Laura: O, Heavens! he will be murdered before my eyes! How can I aid him?

Snorkey: Who’s that?

Laura: It is I. Do you not know my voice?

Snorkey: That I do, but I almost thought I was dead and it was an angel’s. Where are you?

Laura: In the station.

Snorkey: I can’t see you, but I can hear you. Listen to me, miss, for I’ve only got a few minutes to live.

Laura (shaking door): And I cannot aid you.

Snorkey: Never mind me, miss; I might as well die now, and here, as at any other time. I’m not afraid. I’ve seen death in almost every shape, and none of them scare me; but, for the sake of those you love, I would live. Do you hear me?

Laura: Yes! Yes!

Snorkey: They are on the way to your cottage — Byke and Judas — to rob and murder.

Laura (in agony): O, I must get out! (Shakes window-bars). What shall I do?

Snorkey: Can’t you burst the door?

Laura: It is locked fast.

Snorkey: Is there nothing in there? No hammer? no crowbar?

Laura: Nothing. (Faint steam whistle heard in distance.) Oh, Heavens! The train! (Paralysed for an instant.) The axe!!

Snorkey: Cut the woodwork! Don’t mind the lock, cut round it. How my neck tingles! (A blow at door is heard.) Courage! (Another.) Courage! (The steam whistle heard again — nearer, and rumble of train on track — another blow.) That’s a true woman. Courage! (Noise of locomotive heard, with whistle. A last blow — the door swings open, mutilated, the lock hanging — and Laura appears, axe in hand.)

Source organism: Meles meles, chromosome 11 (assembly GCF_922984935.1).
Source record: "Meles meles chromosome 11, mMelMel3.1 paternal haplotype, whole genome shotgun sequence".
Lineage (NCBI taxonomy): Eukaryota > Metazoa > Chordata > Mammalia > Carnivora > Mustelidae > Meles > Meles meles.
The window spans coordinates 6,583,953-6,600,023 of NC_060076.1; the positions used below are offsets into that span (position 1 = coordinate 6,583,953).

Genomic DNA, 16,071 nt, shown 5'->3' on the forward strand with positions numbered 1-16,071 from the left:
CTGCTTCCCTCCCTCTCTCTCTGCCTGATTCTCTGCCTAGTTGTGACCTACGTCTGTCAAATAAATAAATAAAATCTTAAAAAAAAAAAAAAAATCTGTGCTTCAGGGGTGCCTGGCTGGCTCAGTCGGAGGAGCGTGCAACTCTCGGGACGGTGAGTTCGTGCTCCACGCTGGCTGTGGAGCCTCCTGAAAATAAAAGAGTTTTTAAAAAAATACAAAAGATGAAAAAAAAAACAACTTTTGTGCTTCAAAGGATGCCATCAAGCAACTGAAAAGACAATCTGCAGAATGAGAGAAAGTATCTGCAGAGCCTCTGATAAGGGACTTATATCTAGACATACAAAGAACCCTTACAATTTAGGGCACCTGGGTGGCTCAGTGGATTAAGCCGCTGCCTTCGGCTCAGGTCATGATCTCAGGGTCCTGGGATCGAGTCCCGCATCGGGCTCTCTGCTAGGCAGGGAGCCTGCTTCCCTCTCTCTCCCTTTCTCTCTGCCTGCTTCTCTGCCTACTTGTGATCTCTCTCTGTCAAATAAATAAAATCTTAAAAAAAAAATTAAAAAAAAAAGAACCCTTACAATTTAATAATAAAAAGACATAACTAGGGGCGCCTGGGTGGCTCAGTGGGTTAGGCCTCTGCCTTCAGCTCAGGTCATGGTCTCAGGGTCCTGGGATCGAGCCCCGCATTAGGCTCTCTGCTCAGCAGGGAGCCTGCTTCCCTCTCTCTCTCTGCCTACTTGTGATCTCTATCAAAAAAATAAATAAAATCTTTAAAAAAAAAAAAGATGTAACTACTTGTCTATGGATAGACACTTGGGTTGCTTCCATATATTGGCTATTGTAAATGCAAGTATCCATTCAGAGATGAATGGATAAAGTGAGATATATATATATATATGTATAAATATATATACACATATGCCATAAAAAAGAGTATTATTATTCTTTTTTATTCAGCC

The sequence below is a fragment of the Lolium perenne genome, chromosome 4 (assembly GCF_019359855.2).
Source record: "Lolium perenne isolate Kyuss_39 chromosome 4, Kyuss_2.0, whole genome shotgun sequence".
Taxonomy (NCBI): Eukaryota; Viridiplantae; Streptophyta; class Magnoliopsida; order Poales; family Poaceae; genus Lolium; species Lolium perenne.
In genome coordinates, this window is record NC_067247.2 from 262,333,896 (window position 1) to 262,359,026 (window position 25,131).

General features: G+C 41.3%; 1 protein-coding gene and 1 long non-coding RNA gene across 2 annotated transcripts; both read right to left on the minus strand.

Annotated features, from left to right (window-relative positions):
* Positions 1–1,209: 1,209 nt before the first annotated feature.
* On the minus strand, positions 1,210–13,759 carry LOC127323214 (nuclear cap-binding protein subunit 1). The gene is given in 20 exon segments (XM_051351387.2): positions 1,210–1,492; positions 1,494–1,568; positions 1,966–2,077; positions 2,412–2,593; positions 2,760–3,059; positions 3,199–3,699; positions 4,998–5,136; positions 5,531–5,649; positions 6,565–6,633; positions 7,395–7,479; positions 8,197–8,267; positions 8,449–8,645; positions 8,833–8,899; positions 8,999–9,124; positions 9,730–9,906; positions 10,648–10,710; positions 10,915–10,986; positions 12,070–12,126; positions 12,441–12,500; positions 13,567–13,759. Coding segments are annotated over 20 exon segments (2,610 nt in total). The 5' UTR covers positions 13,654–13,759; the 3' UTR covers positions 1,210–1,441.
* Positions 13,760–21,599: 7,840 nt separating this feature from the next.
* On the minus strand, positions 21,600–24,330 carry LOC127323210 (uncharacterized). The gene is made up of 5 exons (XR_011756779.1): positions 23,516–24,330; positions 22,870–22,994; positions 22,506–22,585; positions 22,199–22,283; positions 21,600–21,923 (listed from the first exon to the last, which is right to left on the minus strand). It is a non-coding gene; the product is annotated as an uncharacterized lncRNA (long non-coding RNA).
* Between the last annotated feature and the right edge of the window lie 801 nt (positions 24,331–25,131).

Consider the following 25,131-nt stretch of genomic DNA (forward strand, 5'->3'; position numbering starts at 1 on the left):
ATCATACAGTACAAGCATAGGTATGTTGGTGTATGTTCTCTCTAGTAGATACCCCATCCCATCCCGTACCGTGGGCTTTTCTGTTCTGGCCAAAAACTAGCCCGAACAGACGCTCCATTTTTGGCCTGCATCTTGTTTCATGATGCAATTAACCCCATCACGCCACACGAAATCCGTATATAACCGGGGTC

Snorkey: Here — quick! (She runs and unfastens him. The locomotive lights glare on scene). Victory! Saved! Hooray! (Laura leans exhausted against switch). And these are the women who ain’t to have a vote!

(As Laura takes his head from the track, the train of cars rushes past with roar and whistle from L. to R.)

(From Gordon Snell, The Book of Theatre Quotes, 1982.)

Noted in Passing


In Visual Thinking in Mathematics, M. Giaquinto writes, “Calculus grew out of attempts to deal with quantitative physical problems which could not be solved by means of geometry and arithmetic alone. Many of these problems concern situations which are easy to visualize. In fact visual representations are so useful that most books on calculus are peppered with diagrams.” But there’s an intriguing footnote: “Moshé Machover brought to my attention a notable exception: Landau (1934). It has no diagram, and no geometrical application.”

That’s Differential and Integral Calculus, by Edmund Landau, a professor of mathematics at Gottingen University. Machover is right — the 366-page volume contains not a single diagram. Landau writes, “I have not included any geometric applications in this text. The reason therefor is not that I am not a geometer; I am familiar, to be sure, with the geometry involved. But the exposition of the axioms and of the elements of geometry — I know them well and like to give courses on them — requires a separate volume which would have to precede the present one. In my lecture courses on the calculus, the geometric applications do, of course, make up a considerable portion of the material that is covered. But I do not wish to wait any longer to make generally available an account, rigorous and complete in every particular, of that which I have considered in my courses to be the most suitable method of treating the differential and integral calculus.”

The book was quite successful — the first English edition appeared in 1950, and subsequent editions have continued right up through 2001.